We've found book discussion groups to be a very popular way to engage the community.  We have over 80 groups we provide a service to.  Eight groups meet in the library each month; every Thursday evening and some Monday and Wednesday afternoons.  This includes an audio book discussion group which we started a couple of years ago.  Each month  members from this group will listen to a book on their Navigators (audio devices) and then meet to discuss.  Nearly all will bring a carer in with them.  We now have a retired, celebrity (for Adelaide, South Australia)  news reader, with a beautiful voice, read short stories to the group when they meet.  They love and so does he.  Every so often the audio book discussion group meets with a regular book discussion group to chat about the same book.  It's been very interesting to see the divergence in opinions on the book largely influenced by  the difference between listening to a book and reading it.  This was certainly the case with "Fat, Forty and Fired" which was mostly disliked by the audio group because the inflection of the reader's voice made the main character extremely unappealing to them.  

Book discussion groups are a value added service with group members paying $20 a year.  There are over 300 hundred titles from which to choose from and 10 books in each title.  Many friendships have been formed, with one group (group 13) meeting for 40 years, 20 of which have been with our library. 

Tricia Foster-Jones
Team Leader Library Customer Services
Burnside Library

Robert Sisson's picture

Here is the link to the books groups web page of the Burnside Library: http://www.burnside.sa.gov.au/site/page.cfm?u=862 There are also Powerpoint presentations with how to organize book groups and a newsletter. A lot of helpful information!

That's a lot going on: 80 groups and an audio book group! Twenty dollars per person from so many people helps the library and it's a great way for people to meet. Great publicity for the library! 

Tricia, thank you for your comments!


Tricia Foster-Jones (non-member)'s picture

Thanks for the link Bob and the opportunity to share information about our groups. 

 At present we are recording the synopses of our audio BDG titles into MP3 format.  This will provide our audio group with the same opportunity to peruse titles as our regular groups.  Once again we are using the voice of our volunteer retired newsreader to record the podcasts.  Thank goodness for volunteers as they are invaluable to us and many programs would not operate any where near as effectivley without them.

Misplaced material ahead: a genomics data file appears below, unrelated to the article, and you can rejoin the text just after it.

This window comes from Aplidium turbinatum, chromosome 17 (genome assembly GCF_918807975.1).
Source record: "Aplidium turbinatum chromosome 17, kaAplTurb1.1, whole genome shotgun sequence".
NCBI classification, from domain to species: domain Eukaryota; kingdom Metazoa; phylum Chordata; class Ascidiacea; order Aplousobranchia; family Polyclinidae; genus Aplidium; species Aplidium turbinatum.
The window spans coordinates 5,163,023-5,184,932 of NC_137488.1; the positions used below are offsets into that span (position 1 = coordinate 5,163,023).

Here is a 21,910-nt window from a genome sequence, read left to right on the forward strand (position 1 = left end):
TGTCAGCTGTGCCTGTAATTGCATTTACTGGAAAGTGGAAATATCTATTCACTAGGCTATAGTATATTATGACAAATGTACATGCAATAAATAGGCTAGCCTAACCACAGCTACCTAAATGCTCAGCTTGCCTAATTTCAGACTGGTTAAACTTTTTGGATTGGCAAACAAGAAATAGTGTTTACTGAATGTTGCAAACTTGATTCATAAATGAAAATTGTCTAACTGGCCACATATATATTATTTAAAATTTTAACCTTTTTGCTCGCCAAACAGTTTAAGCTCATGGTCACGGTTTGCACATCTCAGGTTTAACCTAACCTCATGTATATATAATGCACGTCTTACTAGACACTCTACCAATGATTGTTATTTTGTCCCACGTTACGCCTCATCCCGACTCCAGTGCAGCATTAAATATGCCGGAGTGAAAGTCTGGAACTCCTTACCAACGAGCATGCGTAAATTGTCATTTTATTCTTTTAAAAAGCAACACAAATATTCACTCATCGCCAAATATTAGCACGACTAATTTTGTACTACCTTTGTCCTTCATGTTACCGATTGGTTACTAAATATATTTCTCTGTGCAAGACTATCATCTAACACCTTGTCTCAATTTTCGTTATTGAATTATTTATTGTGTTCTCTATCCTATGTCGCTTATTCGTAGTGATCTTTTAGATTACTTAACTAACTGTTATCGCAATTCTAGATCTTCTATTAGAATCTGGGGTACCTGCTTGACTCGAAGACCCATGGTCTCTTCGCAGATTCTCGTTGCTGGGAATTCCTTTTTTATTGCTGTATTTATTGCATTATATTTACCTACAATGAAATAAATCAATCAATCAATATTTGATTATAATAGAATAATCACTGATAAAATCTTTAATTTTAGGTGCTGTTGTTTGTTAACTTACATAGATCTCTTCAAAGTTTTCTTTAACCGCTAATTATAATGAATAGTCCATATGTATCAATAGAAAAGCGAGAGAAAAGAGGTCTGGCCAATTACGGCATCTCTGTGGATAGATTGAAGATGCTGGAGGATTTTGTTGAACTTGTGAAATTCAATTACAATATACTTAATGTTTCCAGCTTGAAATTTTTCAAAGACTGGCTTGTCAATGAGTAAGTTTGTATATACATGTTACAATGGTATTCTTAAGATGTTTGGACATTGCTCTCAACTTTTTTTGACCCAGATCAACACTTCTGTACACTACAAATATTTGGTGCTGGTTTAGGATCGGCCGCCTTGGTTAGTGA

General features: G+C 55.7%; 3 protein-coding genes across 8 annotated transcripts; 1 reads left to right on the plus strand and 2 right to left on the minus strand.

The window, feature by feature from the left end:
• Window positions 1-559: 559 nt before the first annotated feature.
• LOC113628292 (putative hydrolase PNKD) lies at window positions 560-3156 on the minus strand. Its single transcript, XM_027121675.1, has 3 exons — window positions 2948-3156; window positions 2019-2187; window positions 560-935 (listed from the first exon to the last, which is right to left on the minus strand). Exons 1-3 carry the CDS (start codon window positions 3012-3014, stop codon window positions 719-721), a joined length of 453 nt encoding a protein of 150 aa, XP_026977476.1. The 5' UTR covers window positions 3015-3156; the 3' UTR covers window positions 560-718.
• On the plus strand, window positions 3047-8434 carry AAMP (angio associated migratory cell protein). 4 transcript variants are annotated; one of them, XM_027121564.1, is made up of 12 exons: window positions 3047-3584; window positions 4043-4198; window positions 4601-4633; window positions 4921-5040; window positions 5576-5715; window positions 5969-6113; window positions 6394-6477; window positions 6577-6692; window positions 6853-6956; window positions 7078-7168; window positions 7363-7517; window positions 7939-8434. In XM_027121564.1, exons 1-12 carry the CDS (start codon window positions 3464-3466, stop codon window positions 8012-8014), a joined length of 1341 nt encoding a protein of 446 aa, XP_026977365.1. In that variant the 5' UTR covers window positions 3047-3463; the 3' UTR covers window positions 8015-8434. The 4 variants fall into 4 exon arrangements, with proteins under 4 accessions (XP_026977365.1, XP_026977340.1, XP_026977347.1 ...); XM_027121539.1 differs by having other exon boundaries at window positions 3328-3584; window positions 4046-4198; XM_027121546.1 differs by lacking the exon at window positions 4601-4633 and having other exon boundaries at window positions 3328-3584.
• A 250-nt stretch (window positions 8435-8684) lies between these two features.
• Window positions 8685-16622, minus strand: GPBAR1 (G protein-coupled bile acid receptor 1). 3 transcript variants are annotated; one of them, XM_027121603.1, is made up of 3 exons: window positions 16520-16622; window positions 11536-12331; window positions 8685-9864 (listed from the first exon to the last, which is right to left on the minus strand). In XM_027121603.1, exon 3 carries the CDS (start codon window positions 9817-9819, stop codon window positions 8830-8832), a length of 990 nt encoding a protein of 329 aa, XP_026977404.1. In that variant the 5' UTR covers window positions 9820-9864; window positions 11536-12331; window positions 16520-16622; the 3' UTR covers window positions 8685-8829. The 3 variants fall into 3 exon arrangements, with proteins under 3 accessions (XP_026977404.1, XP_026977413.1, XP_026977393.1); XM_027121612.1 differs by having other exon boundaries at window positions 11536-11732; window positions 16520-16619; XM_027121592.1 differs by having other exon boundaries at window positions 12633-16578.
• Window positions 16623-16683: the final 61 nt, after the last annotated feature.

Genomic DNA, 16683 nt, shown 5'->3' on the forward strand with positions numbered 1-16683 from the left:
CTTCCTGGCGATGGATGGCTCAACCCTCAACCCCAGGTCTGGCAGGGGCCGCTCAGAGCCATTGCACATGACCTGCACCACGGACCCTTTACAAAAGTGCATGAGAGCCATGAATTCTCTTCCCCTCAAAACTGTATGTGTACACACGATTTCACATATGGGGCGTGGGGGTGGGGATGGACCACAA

Tricia Foster-Jones
Team Leader Library Customer Services
Burnside Library

Robert Sisson's picture

It sounds like a lot of work! The MP3 format could bring in more people, maybe a younger crowd? The volunteer who records the podcasts is a wonderful asset. It takes time and work to find the right volunteers, so congrats again!


Kathleen ODell (non-member)'s picture

 It was sizzling hot in Springfield, Mo., on July 21, but adults (and a few kids) came out to our two largest branches with fleece and scissors in hand to learn from Project Linus volunteers how to make no-sew blankets for a local homeless shelter and Child Advocacy Center. The blankets go to seriously ill or traumatized children ages 0-18. The participants together made 125 blankets during the program, and we heard some amazing stories: One mom and her little son came to make a
blanket because when he was in the hospital, there was a Project Linus blanket
already laying across the bed, waiting for him when he arrived. He uses it to
this day and she wanted him to ‘pay it forward’ by making a blanket for another